How has Covid-19 affected small pharma? – Investors’ Chronicle – Investors Chronicle

  • Various Aim-traded pharma and diagnostics businesses have posted full-year numbers in recent days
  • Some have been buoyed directly by surging demand during the pandemic, while others believe the crisis has bolstered interest in their specialist fields

Companies leading the Covid-19 vaccine race have understandably dominated healthcare headlines over the past year, followed closely by those working on virus treatments and testing. Together, jabs, medicine and diagnostics are generally perceived to be the golden trio that will save lives and allow the world to exit lockdown for good.

But far below the echelons of Big Pharma and high-profile biotech firms exists a cohort of much smaller, lesser-known healthcare businesses, each with their own challenges and opportunities. Many such businesses have also been directly affected by the ongoing pandemic or have even contributed to the fightback against it.

Some minnow Plcs have ridden the crest of the coronavirus wave, propelled forward by the need for urgent research and development (R&D) in their designated fields. Others have been badly knocked by a drop-off in routine doctors’ appointments and medical activity during the global crisis. In several cases, both themes have come into play. The outbreak of Covid-19 hampered trading for a period of time, before easing up in line with the lifting of restrictions to give rise to a surge in pent-up demand.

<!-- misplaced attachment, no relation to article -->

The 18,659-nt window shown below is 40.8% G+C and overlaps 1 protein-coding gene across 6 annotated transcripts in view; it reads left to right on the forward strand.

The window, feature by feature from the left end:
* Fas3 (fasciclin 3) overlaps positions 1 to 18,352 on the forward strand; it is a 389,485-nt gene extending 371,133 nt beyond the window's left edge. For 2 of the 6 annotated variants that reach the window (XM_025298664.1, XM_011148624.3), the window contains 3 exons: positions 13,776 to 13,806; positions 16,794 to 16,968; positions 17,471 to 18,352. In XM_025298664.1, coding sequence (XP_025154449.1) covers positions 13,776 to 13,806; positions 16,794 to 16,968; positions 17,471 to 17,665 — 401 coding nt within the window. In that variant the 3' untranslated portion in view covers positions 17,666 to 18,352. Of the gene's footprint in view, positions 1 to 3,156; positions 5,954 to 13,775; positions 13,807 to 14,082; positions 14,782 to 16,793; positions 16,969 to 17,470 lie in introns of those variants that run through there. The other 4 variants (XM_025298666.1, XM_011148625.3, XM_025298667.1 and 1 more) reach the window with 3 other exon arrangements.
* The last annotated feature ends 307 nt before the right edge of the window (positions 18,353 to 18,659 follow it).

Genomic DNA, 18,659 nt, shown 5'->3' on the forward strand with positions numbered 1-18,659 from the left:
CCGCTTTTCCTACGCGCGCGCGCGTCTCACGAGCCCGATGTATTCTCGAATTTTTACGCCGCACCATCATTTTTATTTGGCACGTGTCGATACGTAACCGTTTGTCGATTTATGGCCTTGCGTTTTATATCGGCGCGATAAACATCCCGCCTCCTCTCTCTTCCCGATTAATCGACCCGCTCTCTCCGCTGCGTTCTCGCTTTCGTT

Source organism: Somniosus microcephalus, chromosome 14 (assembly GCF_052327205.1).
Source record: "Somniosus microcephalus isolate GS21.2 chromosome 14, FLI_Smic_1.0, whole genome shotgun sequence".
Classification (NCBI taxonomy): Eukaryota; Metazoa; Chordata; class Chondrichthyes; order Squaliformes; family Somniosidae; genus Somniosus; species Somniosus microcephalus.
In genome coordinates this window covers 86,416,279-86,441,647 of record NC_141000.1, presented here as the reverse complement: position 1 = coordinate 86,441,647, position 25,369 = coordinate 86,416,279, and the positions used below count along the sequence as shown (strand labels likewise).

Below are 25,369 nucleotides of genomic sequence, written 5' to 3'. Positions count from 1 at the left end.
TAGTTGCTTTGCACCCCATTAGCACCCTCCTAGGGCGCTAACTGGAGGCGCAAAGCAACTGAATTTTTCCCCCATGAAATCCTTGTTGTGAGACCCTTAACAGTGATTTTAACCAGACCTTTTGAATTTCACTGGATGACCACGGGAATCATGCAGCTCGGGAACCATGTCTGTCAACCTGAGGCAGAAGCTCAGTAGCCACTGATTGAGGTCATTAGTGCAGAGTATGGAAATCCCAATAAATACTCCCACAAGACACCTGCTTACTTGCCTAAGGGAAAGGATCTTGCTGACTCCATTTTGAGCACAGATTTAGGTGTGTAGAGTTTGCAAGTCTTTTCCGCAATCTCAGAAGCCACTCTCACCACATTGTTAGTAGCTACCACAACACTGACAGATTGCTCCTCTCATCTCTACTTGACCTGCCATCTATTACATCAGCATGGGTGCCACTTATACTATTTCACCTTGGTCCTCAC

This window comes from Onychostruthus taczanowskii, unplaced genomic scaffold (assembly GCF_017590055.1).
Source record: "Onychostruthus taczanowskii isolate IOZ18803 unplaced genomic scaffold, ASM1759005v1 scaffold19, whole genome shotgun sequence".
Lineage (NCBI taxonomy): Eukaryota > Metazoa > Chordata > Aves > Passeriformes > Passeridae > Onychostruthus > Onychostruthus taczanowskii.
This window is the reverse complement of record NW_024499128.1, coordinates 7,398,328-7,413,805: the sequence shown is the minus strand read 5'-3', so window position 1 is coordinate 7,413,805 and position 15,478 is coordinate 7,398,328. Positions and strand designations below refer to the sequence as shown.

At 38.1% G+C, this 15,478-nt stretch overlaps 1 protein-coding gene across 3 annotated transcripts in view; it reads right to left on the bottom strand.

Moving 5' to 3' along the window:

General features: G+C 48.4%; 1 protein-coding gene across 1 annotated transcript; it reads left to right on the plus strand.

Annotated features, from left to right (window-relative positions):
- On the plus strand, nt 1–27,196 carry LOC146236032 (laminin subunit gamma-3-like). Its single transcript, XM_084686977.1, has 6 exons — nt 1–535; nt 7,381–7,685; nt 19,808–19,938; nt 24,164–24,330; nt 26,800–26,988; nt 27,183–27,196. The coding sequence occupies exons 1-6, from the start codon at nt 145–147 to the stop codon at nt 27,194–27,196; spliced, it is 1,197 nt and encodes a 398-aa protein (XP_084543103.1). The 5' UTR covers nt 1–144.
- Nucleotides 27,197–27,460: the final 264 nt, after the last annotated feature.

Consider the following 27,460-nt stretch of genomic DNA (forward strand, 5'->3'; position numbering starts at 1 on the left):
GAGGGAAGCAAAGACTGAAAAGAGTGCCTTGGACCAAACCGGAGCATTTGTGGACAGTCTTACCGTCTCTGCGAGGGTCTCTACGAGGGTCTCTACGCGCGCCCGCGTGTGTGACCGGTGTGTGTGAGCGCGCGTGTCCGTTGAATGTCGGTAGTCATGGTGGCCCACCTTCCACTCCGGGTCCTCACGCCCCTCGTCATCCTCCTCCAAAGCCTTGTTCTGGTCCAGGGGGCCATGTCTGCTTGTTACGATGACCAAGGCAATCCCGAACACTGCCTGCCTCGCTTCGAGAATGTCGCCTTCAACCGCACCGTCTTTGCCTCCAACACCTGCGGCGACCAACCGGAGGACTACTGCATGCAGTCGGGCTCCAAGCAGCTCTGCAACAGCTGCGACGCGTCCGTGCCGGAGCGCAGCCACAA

A spate of earnings releases from UK-quoted small caps has brought these trends to the fore in recent days. From drug manufacturers to those specialising in disease detection, Covid has left its mark and potentially transformed the future of a select few Aim-traded pharma constituents.

Non-essential backlog

Surgical Innovations (SUN), which is valued at just over £24m, provides tools used for laparoscopic, or keyhole, surgeries. Thus, as coronavirus took hold last year and non-essential operations were put on ice, the group’s revenues endured a severe blow, dropping two-fifths overall for the 12 months ending 31 December to just £6.3m. In turn, Surgical posted adjusted cash losses of £0.7m versus an (admittedly meagre) prior-year profit of £1.5m when it reported on 25 March.

But management expects to see a strong recovery as the huge backlog of elective surgeries, estimated to comprise between 8.4m and 10m patients in the UK, is tackled. Already, sales are more than a tenth higher for the first two months of the new year than the comparative pre-pandemic period.

The group also took steps to safeguard its financial position during the lengthy period of Covid-induced disruption, including tapping investors for £2m in September.

Sustainable healthcare

The trajectory of coronavirus, its knock-on impact on hospital activity – and, thus Surgical Innovations’ trading – remains uncertain. But looking beyond the pandemic, the NHS’s push towards a more sustainable healthcare model could stand the group in good stead. Supporting that goal, Surgical has intensified its focus on sustainable solutions to plastic waste in operating theatres.